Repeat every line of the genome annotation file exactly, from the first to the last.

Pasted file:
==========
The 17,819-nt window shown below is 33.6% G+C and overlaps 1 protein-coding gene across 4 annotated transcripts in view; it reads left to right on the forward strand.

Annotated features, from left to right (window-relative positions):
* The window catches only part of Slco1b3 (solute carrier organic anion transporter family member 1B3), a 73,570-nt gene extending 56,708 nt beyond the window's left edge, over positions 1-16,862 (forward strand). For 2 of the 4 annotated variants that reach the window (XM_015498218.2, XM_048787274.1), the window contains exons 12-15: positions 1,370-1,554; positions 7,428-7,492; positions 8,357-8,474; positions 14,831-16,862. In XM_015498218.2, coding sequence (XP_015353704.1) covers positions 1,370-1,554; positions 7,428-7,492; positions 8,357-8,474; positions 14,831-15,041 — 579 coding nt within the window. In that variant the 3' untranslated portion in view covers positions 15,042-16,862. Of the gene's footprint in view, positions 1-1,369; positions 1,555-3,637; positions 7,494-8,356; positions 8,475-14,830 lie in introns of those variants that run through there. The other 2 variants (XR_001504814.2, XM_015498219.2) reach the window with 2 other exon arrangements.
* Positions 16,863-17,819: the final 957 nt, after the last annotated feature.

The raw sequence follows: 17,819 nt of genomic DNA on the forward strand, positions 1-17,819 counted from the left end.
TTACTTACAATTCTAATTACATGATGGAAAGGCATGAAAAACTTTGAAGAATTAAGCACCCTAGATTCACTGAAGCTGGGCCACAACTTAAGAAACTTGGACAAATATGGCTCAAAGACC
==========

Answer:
The 17,819-nt window shown below is 33.6% G+C and overlaps 1 protein-coding gene across 4 annotated transcripts in view; it reads left to right on the forward strand.

Annotated features, from left to right (window-relative positions):
* The window catches only part of Slco1b3 (solute carrier organic anion transporter family member 1B3), a 73,570-nt gene extending 56,708 nt beyond the window's left edge, over positions 1-16,862 (forward strand). For 2 of the 4 annotated variants that reach the window (XM_015498218.2, XM_048787274.1), the window contains exons 12-15: positions 1,370-1,554; positions 7,428-7,492; positions 8,357-8,474; positions 14,831-16,862. In XM_015498218.2, coding sequence (XP_015353704.1) covers positions 1,370-1,554; positions 7,428-7,492; positions 8,357-8,474; positions 14,831-15,041 — 579 coding nt within the window. In that variant the 3' untranslated portion in view covers positions 15,042-16,862. Of the gene's footprint in view, positions 1-1,369; positions 1,555-3,637; positions 7,494-8,356; positions 8,475-14,830 lie in introns of those variants that run through there. The other 2 variants (XR_001504814.2, XM_015498219.2) reach the window with 2 other exon arrangements.
* Positions 16,863-17,819: the final 957 nt, after the last annotated feature.

The raw sequence follows: 17,819 nt of genomic DNA on the forward strand, positions 1-17,819 counted from the left end.
TTACTTACAATTCTAATTACATGATGGAAAGGCATGAAAAACTTTGAAGAATTAAGCACCCTAGATTCACTGAAGCTGGGCCACAACTTAAGAAACTTGGACAAATATGGCTCAAAGACC